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Swimming in Murky Waters (State Authorization, Yet Again)

June 26, 2015
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Swimming in murky waters is generally not what one likes to experience.  Much preferred for swimming is the crystal clear water in a newly cleaned pool, a mountain spring-fed lake, or in the waters near a coral reef off a south Pacific island.  Murky waters leave much to the imagination as to what may be just beneath the surface, with none too pleasant outcomes envisioned.  Recent news accounts of several shark attacks in shallow waters near the beaches have accentuated the need to be able to see what is in the water around you.  In similar fashion, murkiness seems to be the environment in which schools find themselves when viewing the latest guidance related to the State authorization regulations.

The Murky Waters of State Authorization

State authorization has been a requirement for schools to be considered eligible to participate in Title IV Federal Student Aid programs for years.  But, in 2010, in what has come to be called the Program Integrity Regulations of October 29, 20101, the U.S. Department of Education (ED) gave more specificity to what the minimum standards consisted of in order for a school to be deemed in compliance with the State authorization requirement.  That clarification obliged a school to be specified by name as being authorized to provide postsecondary education in the State in which it is located.  Additionally, State authorization compliance stipulates that a school must be able to identify the State’s student complaint process to their students.  The regulatory effective date was July 1, 2011.

This all sounds fine and good, if we are sitting in a dinghy on top of the water rather than swimming in the murkiness that has developed.  The compliance would be simple were it not for unsettling turbulence in the waters.  It was determined that many States did not have complaint processes developed for students to use when needed.  Therefore, in an effort to extend a hand to the States and schools, ED allowed the deadline to slide.  The original extension of the date for compliance was until July 1, 2013.  Subsequently ED further stretched that date to July 1, 2014.  And, finally, last year ED gave one ultimate extension to July 1, 2015.  But, this extension’s provisions came with specific parameters.  These limitations allowed postponement only in certain circumstances where States were facing challenges in finalizing their complaint process for students.  ED’s guidance required schools who wanted to use the allowed delay to document—based upon information obtained from the State—how the postponement would help the State finalize its procedures for its student complaint process.  (We discussed this previously in the article, “State Authorization…Once More,” in the July, 2014, edition of FAME’s Inside Report.  Please review that article for more details of the exception and its parameters.)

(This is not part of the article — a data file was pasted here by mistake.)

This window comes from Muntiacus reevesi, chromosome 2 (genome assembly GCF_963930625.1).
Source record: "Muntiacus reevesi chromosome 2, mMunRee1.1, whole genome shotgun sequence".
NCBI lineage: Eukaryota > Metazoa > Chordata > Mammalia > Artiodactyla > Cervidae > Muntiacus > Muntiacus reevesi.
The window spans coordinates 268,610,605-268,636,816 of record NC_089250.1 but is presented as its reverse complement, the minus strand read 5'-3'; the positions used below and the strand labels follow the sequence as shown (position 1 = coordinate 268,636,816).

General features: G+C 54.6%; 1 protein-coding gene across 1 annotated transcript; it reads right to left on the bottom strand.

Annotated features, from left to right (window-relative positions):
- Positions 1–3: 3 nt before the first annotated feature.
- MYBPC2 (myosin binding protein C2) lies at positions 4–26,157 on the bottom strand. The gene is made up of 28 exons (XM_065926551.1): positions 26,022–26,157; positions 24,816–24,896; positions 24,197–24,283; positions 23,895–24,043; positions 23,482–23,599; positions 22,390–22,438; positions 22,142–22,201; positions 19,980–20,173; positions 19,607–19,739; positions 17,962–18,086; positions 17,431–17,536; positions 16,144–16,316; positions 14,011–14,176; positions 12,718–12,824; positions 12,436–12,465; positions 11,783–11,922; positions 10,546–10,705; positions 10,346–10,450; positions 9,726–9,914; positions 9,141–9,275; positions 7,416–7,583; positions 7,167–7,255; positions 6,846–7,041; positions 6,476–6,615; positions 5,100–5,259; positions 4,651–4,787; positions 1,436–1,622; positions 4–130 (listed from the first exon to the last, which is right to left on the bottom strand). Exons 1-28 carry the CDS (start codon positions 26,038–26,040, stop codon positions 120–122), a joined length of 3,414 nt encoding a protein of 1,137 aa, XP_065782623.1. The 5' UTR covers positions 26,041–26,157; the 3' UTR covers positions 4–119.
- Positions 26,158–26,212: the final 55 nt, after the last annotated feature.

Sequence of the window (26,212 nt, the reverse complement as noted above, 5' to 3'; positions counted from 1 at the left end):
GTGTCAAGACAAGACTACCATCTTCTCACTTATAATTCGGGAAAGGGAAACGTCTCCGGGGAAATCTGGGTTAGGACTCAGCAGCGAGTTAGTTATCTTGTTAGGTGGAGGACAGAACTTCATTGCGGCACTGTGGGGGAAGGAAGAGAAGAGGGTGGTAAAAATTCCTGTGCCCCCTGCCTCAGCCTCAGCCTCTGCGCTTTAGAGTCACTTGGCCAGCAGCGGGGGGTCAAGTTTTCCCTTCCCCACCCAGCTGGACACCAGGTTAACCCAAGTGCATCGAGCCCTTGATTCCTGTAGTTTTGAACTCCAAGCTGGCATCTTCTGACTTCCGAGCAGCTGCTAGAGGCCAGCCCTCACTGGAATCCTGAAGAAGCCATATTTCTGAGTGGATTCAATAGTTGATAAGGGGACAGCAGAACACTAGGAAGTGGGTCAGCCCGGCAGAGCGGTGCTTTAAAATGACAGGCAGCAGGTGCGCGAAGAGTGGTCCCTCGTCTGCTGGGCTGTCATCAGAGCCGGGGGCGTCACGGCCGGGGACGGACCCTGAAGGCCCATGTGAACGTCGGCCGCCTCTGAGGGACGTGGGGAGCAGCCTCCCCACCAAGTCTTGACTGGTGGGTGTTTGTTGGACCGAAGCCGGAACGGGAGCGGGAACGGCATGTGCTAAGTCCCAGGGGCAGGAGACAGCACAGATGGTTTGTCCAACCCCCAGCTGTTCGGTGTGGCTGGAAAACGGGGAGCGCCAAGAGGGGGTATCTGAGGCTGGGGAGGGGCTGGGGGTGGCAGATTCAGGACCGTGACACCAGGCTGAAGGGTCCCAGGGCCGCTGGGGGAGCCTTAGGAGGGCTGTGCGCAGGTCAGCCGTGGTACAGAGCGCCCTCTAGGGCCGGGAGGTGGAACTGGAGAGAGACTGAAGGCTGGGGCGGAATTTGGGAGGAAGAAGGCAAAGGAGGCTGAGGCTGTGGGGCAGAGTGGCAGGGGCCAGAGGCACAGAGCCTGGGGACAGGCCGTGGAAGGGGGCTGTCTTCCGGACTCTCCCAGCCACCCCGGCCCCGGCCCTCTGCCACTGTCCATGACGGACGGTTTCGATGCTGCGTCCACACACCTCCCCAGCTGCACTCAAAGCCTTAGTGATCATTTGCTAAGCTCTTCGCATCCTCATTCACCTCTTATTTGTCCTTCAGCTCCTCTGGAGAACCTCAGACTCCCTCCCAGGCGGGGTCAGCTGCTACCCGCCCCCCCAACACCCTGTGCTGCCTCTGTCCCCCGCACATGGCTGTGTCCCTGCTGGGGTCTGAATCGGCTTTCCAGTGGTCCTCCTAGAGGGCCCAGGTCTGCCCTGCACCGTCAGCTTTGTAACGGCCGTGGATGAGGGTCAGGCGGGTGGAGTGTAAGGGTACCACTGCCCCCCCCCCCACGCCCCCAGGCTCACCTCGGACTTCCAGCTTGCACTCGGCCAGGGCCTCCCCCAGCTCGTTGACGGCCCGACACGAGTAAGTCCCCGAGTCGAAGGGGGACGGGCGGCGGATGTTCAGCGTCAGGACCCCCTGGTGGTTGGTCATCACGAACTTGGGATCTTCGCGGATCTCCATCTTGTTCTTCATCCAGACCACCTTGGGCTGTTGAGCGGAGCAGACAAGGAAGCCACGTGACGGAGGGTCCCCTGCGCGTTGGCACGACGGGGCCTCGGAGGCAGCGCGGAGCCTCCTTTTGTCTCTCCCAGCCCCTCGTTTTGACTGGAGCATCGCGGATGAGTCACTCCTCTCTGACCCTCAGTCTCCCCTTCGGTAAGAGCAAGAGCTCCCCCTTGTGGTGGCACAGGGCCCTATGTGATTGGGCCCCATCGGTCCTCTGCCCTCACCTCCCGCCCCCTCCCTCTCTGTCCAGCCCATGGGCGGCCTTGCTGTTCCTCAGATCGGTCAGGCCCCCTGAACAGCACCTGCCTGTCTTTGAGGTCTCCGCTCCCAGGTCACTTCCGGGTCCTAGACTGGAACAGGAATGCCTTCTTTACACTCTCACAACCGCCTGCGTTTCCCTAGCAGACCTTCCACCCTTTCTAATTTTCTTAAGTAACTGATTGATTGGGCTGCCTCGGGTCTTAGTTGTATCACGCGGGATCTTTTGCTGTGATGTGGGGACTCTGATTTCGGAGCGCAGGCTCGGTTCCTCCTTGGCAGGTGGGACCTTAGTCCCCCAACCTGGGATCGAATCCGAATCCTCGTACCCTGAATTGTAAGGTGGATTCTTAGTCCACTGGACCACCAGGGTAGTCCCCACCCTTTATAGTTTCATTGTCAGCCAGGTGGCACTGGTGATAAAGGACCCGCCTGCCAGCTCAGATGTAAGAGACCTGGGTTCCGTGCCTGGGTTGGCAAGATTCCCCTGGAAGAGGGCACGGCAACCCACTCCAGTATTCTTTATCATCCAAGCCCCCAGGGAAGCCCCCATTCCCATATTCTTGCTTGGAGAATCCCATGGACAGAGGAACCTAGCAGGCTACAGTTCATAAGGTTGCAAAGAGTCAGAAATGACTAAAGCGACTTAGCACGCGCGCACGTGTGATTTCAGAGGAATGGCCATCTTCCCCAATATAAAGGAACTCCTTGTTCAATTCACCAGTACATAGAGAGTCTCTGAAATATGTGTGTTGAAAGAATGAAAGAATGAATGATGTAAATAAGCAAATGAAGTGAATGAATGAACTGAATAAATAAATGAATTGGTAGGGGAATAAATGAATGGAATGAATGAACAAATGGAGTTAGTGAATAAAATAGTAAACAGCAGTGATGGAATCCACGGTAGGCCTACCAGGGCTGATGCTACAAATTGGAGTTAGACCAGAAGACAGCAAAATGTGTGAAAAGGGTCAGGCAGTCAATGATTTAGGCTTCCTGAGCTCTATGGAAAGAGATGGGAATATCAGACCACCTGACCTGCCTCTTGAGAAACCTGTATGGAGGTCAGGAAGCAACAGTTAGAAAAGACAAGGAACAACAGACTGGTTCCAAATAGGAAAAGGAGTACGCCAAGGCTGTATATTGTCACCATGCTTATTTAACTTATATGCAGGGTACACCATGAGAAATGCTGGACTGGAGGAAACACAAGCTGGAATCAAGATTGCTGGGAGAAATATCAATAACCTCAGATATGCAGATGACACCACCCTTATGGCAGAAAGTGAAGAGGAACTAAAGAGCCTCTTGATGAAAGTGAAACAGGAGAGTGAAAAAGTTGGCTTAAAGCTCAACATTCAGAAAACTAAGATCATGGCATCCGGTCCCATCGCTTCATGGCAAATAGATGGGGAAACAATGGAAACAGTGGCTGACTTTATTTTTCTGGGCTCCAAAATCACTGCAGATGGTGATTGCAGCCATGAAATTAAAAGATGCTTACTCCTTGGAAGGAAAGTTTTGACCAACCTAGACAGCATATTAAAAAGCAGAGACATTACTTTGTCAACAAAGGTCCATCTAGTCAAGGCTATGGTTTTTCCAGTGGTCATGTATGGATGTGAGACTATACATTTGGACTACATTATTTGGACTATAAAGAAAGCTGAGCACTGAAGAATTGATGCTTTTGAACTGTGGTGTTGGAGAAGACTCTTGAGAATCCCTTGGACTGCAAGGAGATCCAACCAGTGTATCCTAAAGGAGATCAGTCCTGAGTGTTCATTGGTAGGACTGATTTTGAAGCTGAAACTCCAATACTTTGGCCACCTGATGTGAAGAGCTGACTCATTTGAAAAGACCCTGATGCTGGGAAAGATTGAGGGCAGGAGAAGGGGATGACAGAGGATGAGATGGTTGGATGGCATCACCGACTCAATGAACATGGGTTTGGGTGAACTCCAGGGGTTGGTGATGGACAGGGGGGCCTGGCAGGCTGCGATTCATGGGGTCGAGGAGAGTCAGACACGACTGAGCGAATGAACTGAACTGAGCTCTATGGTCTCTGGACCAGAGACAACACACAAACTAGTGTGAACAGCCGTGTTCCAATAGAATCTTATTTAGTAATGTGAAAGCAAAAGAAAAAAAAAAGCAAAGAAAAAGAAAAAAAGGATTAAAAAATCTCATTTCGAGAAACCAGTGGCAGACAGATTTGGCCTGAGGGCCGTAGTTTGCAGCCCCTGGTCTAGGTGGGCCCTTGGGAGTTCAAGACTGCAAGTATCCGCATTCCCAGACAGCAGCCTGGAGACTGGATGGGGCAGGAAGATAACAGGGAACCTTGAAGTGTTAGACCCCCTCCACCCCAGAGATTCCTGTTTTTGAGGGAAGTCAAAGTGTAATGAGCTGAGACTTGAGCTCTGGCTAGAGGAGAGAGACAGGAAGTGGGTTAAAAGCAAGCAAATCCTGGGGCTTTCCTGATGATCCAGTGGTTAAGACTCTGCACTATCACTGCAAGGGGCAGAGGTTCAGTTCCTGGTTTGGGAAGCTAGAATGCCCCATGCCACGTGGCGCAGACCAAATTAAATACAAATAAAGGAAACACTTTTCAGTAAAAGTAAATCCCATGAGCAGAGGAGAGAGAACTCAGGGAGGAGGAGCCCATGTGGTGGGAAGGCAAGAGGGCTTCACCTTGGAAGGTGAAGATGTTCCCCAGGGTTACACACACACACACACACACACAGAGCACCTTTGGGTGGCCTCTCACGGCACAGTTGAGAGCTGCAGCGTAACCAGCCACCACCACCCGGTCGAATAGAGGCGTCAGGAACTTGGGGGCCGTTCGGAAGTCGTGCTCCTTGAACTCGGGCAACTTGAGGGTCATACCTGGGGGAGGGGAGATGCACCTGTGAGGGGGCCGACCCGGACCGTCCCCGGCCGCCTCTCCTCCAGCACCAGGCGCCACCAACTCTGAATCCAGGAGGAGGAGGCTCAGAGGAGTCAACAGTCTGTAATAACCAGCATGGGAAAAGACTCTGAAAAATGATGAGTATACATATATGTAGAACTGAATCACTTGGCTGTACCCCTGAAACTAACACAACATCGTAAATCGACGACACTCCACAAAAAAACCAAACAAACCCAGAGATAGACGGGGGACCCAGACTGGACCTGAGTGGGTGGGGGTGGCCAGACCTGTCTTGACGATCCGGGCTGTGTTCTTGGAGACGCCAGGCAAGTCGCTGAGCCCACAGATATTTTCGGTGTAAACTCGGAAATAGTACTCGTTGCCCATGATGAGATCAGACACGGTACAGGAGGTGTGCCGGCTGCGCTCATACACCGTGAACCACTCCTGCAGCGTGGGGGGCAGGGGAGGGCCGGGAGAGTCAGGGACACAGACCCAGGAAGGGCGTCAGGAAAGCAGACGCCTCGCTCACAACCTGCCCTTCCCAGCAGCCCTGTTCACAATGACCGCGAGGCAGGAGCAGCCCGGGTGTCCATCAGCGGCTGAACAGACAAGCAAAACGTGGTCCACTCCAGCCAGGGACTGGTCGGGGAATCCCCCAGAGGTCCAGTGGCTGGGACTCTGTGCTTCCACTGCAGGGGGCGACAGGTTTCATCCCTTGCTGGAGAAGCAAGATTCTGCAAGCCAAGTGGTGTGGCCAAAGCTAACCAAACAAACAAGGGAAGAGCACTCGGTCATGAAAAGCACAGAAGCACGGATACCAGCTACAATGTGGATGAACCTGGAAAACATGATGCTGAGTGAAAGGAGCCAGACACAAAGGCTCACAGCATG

Stirring the Waters of State Authorization

The seemingly straightforward provisions of the regulations were not as simple as it would have appeared.  This remains the case, especially when it comes to determining which States have student complaint processes in place for students’ use.  However, ED, in a spirit of cooperation with schools and States, is still stirring the waters a bit more.  And, it would seem that it is done this time in such a way as to exhibit yet more grace to States and schools as most States appear to be treading water in designing and promulgating their student complaint processes.  In ED’s most recent guidance in Dear Colleague Letter (DCL) GEN-15-102, dated June 19, 2015, schools and States are provided a reminder of the June 30, 2015, expiration of the stay of the enforcement of the State Authorization regulations.  In that DCL schools are also informed that their compliance with this provision of the regulations now will be determined in ED’s review of the school in “the ordinary course of business.”  This phrase, “ordinary course of business” could refer to such times as when:

  • a school is undergoing a routine institutional eligibility recertification review,
  • an application for approval of new locations or programs is submitted, or
  • any other matters are initiated that would generally require a review by ED.

For those schools whose applicable State has not yet finalized its required student complaint process, ED may allow a school to continue its current eligibility status for a reasonable period to allow the State further opportunity to complete its requirements.  ED does not specify what a “reasonable period” may mean.

Although the biggest deterrent to States and schools being in compliance with the State authorization provisions has been in regard to a State’s complaint process, it must be remembered that there is yet the other prong of State authorization briefly mentioned earlier.  The school also must be specified by name as authorized to provide postsecondary education in the State in which it is located and must otherwise have all appropriate State licenses and/or approvals.

Efforts to Clear the Water